Transport network resilience
The resilience of our transport network will continue to be tested as extreme events occur more frequently, and with greater severity.
Long term, we need to shift from a network that can recover, to a network that is resilient to adverse events, and which continues to function during adversity.
Canterbury resilience risks
Canterbury regularly experiences flooding events, a natural hazard that includes river flooding, surface flooding and coastal inundation. These events can be particularly problematic in Canterbury given our heavy reliance on bridges for river crossings on critical freight and visitor routes. In total, there are some 1,900 road and rail bridges in the Canterbury land transport network.
The changing climate is expected to increase network vulnerability, with increased exposure to risks associated with sea level rise, coastal erosion and storm surges. Much of the region is low-lying, and key transport corridors (including State Highway 1 and the Main North rail line) are coastal.
The region's exposure to earthquakes is also well known. The 2010 and 2011 quakes caused significant damage to the network in the Greater Christchurch area and the 2016 Kaikōura Earthquake ruptured more than 24 faults. The largest of these was a horizontal displacement of 12 metres on the Kēkerengū Fault and a vertical displacement (uplift) of 9m on the Papatea Fault. Along 110km of coastline, vertical movement ranged from subsidence of 2.5m to uplift of 6.5m. Landslides continue to be an issue in North Canterbury.
The disruption caused by earthquakes affects not only the road but also the rail network, with the potential for significant negative impacts, as shown by the 2016 Kaikōura quake.
Supply chain implications
Greater resilience of Canterbury's transport infrastructure is needed to secure regional and national supply chains.
These risks place pressure on our transport links and have the potential to isolate districts or communities. In many instances alternative routes that must be used are indirect, resulting in extremely long detours, or are unsuitable for certain vehicles (such as high-productivity motor vehicles).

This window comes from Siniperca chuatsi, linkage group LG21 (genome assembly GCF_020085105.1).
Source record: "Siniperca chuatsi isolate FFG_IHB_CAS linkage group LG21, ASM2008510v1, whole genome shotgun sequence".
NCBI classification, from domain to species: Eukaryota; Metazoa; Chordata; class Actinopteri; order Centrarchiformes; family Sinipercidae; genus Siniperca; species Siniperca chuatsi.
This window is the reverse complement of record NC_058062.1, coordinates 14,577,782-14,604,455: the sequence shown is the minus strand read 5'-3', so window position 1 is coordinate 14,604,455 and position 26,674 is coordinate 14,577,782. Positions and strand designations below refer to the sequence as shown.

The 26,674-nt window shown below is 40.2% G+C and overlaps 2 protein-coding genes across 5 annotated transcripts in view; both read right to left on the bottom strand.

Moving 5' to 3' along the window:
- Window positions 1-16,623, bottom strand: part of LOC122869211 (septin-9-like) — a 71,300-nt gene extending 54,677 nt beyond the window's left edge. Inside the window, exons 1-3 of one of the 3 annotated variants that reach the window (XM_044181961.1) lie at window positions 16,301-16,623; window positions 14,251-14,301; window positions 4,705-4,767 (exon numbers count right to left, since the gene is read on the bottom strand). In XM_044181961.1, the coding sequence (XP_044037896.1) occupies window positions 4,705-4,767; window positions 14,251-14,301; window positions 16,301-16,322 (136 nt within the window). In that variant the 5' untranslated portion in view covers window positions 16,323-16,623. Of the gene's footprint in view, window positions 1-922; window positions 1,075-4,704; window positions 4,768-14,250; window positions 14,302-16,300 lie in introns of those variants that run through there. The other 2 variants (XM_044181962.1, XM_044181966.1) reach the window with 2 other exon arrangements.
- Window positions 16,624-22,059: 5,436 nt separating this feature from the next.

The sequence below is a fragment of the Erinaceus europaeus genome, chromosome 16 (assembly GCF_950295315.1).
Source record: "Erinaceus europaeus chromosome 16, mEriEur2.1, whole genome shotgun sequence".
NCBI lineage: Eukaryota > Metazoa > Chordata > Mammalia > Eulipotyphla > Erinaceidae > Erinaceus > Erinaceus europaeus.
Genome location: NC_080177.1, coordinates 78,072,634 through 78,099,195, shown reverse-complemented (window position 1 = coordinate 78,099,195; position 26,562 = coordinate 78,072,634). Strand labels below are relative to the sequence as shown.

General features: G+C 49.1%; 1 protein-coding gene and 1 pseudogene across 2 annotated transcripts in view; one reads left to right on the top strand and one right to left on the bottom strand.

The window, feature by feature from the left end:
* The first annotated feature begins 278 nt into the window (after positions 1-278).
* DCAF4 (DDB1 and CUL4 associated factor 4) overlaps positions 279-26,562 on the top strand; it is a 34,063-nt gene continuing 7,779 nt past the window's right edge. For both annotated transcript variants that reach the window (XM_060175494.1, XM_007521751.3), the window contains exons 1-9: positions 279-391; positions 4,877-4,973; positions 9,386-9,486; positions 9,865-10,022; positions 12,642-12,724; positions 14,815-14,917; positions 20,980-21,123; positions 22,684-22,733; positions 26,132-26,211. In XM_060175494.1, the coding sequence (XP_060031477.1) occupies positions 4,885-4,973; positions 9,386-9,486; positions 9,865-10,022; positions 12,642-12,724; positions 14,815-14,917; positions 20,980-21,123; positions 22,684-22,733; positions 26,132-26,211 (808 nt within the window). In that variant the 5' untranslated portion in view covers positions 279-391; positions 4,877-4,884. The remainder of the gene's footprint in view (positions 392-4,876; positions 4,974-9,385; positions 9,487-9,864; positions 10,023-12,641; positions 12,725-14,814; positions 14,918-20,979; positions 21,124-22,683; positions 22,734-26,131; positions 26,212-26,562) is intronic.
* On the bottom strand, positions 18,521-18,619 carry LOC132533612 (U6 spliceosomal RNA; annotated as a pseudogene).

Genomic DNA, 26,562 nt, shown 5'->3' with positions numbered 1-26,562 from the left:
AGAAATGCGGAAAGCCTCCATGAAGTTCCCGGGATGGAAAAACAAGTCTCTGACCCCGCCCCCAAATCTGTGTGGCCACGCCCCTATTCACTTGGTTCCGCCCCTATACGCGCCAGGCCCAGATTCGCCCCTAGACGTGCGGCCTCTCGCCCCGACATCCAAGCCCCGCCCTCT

These impacts were well illustrated by the flooding of the Rangitata River in late 2019, which effectively cut the South Island in two, resulting in disruption to food delivery services to the lower South Island.
Measures our region is taking to improve network resilience
The Canterbury Regional Land Transport Plan (RLTP) has put greater emphasis on network resilience as a strategic investment priority. It is expected that road controlling authorities will work to directly address this priority in the future.
There are a number of projects underway or in planning which will increase the region's resilience to adverse climate events and/or natural hazards.
Resilience projects on the horizon
The following projects have been identified in the RLTP as presenting resilience issues for our regional transport network, but are not yet funded or confirmed.
- Upper Ōrari Bridge: This one-lane bridge is used by significant volumes of tourist traffic and provides an alternative route should the nearby section of SH1 become blocked. By making this bridge two lanes, not only will it improve network resilience, but it will increase road safety, improve accessibility for cyclists, and reduce journey times.
- Second Ashburton Bridge: The existing Ashburton Bridge operates at or near its capacity at peak times and is a source of congestion at times of high holiday traffic volumes. It is also a key South Island freight link. The current RLTP includes funding to progress the business case for a second Ashburton bridge.
- Hurunui Mouth Bridge: This is the South Island's last remaining one-lane bridge on SH1. The planned increase in port activity at Lyttelton and Picton is expected to result in increased traffic along the east coast, potentially resulting in increased congestion, reduced safety, greater travel times and higher emissions.
- Main South Line Caroline Bay to Scarborough (Timaru): This is a section of the rail network is particularly susceptible to coastal erosion and inundation. KiwiRail has recently invested in protection works and a longer-term solution may be required in coming decades.